"Stay," he wheezes, patting my arm. "Stay."
Annael looking down at me, his grey eyes wide and bright with emotion. "Stay," he whispers sharply. "Tuor! Stay!"
Could I kill Annael?
No. I could not.
But he taught me to flee, and that I can do.
"Work," I say to the slave, shoving him away from me. It is agony-- I feel like he pulls out something from inside of me as he steps back. It is agony to move away from him. But I must, I will, I will run from here, I will run before reason deserts me and I kill the slave.
I look to the guard behind me-- he does not return my gaze, for he is barking orders to another thrall. Now is the time. Can I leave the slave, can I leave him behind? I do not want to. I am tired, so tired, of doing things that I do not want to.
I hear a whisper.
I wish I had told Annael goodbye. Perhaps it would have made his agony less.
The breath leaves his lungs in one heavy whoosh as I smack the axe into his back. A thrill trembles up my arms at the impact-- but he is not dead, not yet. I dislodge the axe and the guard turns, his face contorted in pain, his hand flying to the sword hanging at his belt. I bury the axe in his chest.
Instinct . . .
He falls. Manic joy pumps through my veins, and I feel my muscles trembling, my eyes twitching. He is dead. I am almost free. He is dead. I can run.
Wisdom . . .
One left. There is still one left. I must kill him before I am free, before I can run. I must defeat him. I must think.
I whirl around, tearing my eyes from the blood dripping off the steel head of the axe in my hands. The other guard is charging toward me, faster than his bulk should have allowed. He does not reach for his sword, as I had hoped-- his hand has uncoiled his whip, and it twists the air, reaching for me.
I cannot stay.
I throw myself to the side, rolling onto my knees as the whip cracks atop my head. I lunge for him, my axe forward-- I am not close enough.
He turns. The whip snaps around my middle, driving out my breath, burning my skin. The force propels me, I fall on my face.
I am close enough.
I rear up and throw the axe into his belly.
Freedom . . .
Branches slap my face but it seems a welcome, the warmest caresses from rough green fingers, urging me onward. The ground climbs and falls beneath me, rocks jutting into my feet, stumps throwing me to the ground in spite. But I get up, I run. I must run. I must go, I must find--
Annael! I squeeze my eyes shut briefly, but open them with a gasp for air. If I could but hear his voice, I would remember his words. What did he tell me of? I would find it, I said. No, not it-- him, I would find him. And a gate-- and Elven-gate we sought. The Gate of the Noldor.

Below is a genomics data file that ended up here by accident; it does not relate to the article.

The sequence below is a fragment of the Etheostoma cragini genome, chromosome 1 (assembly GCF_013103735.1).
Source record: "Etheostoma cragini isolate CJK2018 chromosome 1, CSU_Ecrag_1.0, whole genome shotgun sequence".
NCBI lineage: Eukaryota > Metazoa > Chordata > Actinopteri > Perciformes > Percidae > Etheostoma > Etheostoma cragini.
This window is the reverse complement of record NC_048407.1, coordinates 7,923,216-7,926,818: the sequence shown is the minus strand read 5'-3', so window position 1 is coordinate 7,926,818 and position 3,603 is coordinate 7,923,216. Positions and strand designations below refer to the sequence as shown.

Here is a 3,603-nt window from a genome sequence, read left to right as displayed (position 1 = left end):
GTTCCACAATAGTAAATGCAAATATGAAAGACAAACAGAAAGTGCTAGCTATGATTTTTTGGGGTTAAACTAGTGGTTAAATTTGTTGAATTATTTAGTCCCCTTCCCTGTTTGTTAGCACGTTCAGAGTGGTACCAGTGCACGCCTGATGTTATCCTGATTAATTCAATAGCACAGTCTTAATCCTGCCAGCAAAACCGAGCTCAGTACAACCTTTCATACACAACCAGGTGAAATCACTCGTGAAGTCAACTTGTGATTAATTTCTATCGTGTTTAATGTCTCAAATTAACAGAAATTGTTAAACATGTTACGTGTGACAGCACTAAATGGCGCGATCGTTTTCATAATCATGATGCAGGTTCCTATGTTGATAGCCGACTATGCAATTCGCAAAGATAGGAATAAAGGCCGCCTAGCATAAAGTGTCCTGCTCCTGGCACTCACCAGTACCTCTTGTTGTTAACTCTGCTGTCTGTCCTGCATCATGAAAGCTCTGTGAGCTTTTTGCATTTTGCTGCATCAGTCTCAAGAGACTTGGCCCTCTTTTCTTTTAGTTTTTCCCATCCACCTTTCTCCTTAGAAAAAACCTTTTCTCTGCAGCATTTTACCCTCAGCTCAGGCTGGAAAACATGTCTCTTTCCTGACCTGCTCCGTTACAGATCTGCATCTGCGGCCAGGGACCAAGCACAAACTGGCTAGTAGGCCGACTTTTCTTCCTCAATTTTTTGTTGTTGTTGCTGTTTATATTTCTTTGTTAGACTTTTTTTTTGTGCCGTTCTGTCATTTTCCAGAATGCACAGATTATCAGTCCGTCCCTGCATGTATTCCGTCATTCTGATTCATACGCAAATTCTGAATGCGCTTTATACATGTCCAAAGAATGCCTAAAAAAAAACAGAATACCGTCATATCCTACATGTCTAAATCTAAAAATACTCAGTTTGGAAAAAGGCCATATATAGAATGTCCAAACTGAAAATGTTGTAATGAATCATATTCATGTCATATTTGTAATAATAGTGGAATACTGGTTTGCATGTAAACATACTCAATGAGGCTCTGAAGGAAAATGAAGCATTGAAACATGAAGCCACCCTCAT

I hear shouting. Were there other guards nearby? Of course there were-- there were other labourers, other slaves, they would not be without guard. They will send hounds.
Something crashes through the underbrush behind me-- and then something runs at my heels. Something snags fast the back of my breeches and I lurch to a halt, looking back in fear.
It is Haldad. I hold down my palm and his teeth release my pants, his tail beginning to wag. His wet nose presses into my hand and he licks it, and I think I could stand and let him lick forever, except that I know I must run.
"Home," I command, loudly so he does not mistake my tone, and I point in the direction of Lorgan's home. He looks at me-- one long, last look of perfect love-- and then he turns and runs from me.
"Goodbye, Haldad," I murmur. It will be easier for him.
What might I say to make it easier for me?
Annael . . .
My throat burns, my chest aching as I pump my legs once more, leaping over log and dodging tree. I know not where I go-- I am driven by so many forces my head spins in thoughtless impulses. But there is one that I would obey--
I will find the Gate of the Noldor, that we sought so long ago.
But first I will find water.
This is a work of fan fiction, written because the author has an abiding love for the works of J R R Tolkien. The characters, settings, places, and languages used in this work are the property of the Tolkien Estate, Tolkien Enterprises, and possibly New Line Cinema, except for certain original characters who belong to the author of the said work. The author will not receive any money or other remuneration for presenting the work on this archive site. The work is the intellectual property of the author, is available solely for the enjoyment of Henneth Annûn Story Archive readers, and may not be copied or redistributed by any means without the explicit written consent of the author.